Natalia included her perspective that alignment of vision is of utmost importance when looking for a partner. Otherwise, it is a waste of time if the partnership does not end up translate into scalable business solutions and converting customers.


Key Takeaways for Aspiring Entrepreneurs

Head the mantra that if there presents an idea with a unique advantage, pursue it without the fear of failure. Jonathan shared his experience of how his startup has been around since 2021 but what they are currently working on only started in 2023 as they were spending the last couple of years doing a lot of trial and error. The initial idea has never changed in its essence but the way it’s being presented and the values that it provides for their customers has changed.


When starting a business, entrepreneurs should make sure that they are clear on what their values are because that is what’s going to help them stand apart from others. And if they are doing something new or innovative, be prepared to spend a lot of time educating customers. There will be a lot of pushback and resistance, not because people don’t want to adopt the idea, but sometimes they are resistant to change.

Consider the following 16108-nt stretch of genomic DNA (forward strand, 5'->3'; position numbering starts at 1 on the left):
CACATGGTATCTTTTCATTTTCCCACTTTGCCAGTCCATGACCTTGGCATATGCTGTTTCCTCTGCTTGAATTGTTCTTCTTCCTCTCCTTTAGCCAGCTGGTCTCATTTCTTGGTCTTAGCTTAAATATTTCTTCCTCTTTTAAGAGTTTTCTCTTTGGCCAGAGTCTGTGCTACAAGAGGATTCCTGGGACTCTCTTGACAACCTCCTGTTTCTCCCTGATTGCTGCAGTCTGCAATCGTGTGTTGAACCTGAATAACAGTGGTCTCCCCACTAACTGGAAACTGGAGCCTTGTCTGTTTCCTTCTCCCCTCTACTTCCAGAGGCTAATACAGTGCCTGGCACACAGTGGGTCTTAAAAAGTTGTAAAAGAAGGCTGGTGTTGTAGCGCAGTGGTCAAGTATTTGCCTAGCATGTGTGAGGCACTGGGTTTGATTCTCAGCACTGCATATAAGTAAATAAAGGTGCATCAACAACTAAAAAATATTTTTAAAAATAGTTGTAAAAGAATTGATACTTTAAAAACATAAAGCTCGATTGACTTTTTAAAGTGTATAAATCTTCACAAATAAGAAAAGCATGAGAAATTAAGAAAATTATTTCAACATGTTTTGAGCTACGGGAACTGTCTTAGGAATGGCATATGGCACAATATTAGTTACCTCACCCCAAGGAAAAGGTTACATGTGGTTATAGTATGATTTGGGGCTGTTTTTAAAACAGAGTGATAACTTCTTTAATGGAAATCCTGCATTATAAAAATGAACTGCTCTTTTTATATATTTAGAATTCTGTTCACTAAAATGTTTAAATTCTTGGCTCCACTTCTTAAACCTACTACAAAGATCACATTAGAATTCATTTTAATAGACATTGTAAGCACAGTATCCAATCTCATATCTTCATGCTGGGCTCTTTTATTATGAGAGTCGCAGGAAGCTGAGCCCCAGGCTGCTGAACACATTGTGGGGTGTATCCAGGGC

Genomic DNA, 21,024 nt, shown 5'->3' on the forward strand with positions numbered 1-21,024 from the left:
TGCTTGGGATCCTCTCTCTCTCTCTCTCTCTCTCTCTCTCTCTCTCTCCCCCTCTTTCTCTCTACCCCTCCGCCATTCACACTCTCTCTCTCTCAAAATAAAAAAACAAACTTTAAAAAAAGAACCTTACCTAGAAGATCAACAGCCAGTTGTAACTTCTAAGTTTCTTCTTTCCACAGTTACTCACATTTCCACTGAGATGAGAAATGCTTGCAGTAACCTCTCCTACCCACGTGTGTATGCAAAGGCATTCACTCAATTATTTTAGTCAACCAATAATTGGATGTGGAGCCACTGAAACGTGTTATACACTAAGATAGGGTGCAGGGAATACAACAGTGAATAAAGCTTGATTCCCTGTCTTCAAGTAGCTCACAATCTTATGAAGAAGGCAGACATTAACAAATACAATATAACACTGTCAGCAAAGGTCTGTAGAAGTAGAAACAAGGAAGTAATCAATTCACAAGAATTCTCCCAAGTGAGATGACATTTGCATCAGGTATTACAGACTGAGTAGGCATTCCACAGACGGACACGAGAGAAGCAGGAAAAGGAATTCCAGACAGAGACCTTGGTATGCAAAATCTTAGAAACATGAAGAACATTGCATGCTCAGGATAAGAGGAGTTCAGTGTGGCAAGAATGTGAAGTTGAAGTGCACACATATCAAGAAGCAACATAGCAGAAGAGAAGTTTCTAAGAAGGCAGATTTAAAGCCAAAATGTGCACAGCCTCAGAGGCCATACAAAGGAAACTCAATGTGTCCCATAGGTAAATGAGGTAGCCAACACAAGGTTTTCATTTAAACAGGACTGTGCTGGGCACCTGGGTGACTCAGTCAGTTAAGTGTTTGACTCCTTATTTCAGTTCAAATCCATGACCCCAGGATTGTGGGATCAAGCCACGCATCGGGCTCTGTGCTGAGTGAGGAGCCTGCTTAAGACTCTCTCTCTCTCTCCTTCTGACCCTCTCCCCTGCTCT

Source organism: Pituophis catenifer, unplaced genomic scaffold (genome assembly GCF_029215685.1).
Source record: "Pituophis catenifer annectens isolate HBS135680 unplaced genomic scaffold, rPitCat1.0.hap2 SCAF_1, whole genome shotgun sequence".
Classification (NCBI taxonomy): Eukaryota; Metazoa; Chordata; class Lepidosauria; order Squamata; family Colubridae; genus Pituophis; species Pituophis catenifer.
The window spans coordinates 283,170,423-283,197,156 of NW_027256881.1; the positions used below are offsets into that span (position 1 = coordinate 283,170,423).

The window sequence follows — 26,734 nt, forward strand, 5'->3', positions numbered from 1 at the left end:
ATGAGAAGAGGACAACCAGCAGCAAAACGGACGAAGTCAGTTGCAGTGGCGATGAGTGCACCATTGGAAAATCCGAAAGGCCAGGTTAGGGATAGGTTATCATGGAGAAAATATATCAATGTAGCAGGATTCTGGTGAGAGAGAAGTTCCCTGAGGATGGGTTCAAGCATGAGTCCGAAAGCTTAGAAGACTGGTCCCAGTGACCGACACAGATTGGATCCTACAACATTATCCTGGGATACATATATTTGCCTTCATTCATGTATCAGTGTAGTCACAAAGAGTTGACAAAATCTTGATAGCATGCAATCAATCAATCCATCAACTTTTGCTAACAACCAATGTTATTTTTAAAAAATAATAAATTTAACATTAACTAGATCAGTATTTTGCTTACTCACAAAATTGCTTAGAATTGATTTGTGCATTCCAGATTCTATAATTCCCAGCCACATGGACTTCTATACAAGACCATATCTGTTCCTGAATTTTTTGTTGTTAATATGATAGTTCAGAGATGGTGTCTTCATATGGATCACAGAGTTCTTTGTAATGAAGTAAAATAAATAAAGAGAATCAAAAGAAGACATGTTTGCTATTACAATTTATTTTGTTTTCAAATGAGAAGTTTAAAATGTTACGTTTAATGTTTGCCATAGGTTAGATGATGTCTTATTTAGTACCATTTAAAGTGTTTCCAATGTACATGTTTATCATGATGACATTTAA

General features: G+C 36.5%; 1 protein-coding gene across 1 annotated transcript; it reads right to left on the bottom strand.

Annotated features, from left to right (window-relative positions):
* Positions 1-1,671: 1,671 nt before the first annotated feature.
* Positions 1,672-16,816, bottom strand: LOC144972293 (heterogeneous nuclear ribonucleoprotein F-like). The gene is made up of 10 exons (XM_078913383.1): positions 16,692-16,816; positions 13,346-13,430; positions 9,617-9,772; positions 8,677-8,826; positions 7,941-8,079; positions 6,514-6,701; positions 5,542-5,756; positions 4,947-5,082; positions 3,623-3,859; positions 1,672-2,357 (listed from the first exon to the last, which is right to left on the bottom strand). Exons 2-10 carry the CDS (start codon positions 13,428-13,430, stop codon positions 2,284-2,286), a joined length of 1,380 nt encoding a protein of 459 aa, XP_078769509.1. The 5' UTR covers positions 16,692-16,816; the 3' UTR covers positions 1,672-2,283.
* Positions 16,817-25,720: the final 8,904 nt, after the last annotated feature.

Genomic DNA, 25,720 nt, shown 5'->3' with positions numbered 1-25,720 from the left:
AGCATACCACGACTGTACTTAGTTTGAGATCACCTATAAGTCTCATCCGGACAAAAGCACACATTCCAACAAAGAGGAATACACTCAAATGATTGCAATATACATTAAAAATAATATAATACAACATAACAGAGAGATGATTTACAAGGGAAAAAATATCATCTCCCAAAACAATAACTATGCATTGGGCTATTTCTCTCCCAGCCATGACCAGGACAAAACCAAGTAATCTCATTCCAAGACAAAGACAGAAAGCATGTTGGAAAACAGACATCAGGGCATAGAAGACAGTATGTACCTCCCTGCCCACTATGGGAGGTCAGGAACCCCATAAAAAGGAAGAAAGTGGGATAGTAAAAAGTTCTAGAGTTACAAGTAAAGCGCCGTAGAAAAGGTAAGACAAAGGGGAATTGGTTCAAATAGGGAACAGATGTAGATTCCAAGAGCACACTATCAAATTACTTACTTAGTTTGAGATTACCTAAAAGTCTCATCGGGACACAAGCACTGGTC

The entrepreneurial journey is inherently unpredictable, but taking bold steps often involves encountering obstacles and setbacks.


To support this point, Pui Yan encouraged entrepreneurs to stay as an eternal optimist. Ask enough questions of “What if I’m wrong?” because it’s important for risk management, but also ask “What if I’m right?” It will help one see the possibilities and to ensure that one stays on track when things do go wrong.



The BIG Incubation Program is a springboard to making an impact in the smart buildings sector. The 4-month incubation programme for entrepreneurs and startups is designed to help early-stage founders validate their product and get ready for seed investment. Selected teams receive support including grant opportunities, world-class mentors and advisors, masterclasses, perks as well as a workspace in the heart of downtown Singapore.


The newly unveiled Kajima BIG Startup Award is a $15,000 prize and an opportunity to make a substantial impact in the smart building space. Find out more about the programme here.


 

This article was written by Joey Jiahui Ong, Innovation Manager at Kajima Development.